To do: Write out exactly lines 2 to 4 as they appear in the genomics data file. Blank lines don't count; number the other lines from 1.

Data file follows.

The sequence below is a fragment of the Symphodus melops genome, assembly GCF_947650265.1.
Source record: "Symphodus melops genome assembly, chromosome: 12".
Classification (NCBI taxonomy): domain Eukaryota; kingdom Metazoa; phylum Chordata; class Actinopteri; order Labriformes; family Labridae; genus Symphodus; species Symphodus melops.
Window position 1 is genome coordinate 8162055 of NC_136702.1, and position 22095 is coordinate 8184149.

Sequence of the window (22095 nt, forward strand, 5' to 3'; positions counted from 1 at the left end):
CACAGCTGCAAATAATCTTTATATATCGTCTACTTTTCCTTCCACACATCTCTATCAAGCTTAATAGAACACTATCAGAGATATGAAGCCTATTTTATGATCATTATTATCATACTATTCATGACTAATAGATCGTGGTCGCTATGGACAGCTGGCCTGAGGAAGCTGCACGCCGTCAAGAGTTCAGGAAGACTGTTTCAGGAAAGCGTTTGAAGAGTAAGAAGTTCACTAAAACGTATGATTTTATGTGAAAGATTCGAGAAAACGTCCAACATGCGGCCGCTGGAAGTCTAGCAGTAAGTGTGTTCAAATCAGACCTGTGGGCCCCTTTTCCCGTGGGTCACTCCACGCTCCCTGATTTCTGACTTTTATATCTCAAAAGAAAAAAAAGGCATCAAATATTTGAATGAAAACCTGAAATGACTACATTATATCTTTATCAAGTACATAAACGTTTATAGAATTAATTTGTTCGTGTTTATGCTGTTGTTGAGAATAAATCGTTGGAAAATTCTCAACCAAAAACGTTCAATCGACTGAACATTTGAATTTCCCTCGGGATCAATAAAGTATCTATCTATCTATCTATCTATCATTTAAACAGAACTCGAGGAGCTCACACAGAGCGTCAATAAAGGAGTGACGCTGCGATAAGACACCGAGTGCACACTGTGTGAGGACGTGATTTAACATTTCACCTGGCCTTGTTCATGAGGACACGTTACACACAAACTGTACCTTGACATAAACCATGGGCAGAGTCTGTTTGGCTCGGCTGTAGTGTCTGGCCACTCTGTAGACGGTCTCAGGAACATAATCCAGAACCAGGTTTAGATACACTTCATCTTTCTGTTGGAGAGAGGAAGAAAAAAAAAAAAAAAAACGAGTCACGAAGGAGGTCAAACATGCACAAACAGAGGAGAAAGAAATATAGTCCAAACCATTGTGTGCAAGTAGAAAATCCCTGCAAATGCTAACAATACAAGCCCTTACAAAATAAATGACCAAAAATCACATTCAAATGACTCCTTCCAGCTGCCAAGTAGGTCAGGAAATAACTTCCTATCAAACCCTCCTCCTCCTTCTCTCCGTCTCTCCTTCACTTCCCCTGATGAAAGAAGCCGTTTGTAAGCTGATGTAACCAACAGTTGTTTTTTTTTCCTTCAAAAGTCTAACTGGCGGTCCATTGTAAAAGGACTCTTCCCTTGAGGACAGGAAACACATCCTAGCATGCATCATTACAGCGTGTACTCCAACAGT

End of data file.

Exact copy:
Source record: "Symphodus melops genome assembly, chromosome: 12".
Classification (NCBI taxonomy): domain Eukaryota; kingdom Metazoa; phylum Chordata; class Actinopteri; order Labriformes; family Labridae; genus Symphodus; species Symphodus melops.
Window position 1 is genome coordinate 8162055 of NC_136702.1, and position 22095 is coordinate 8184149.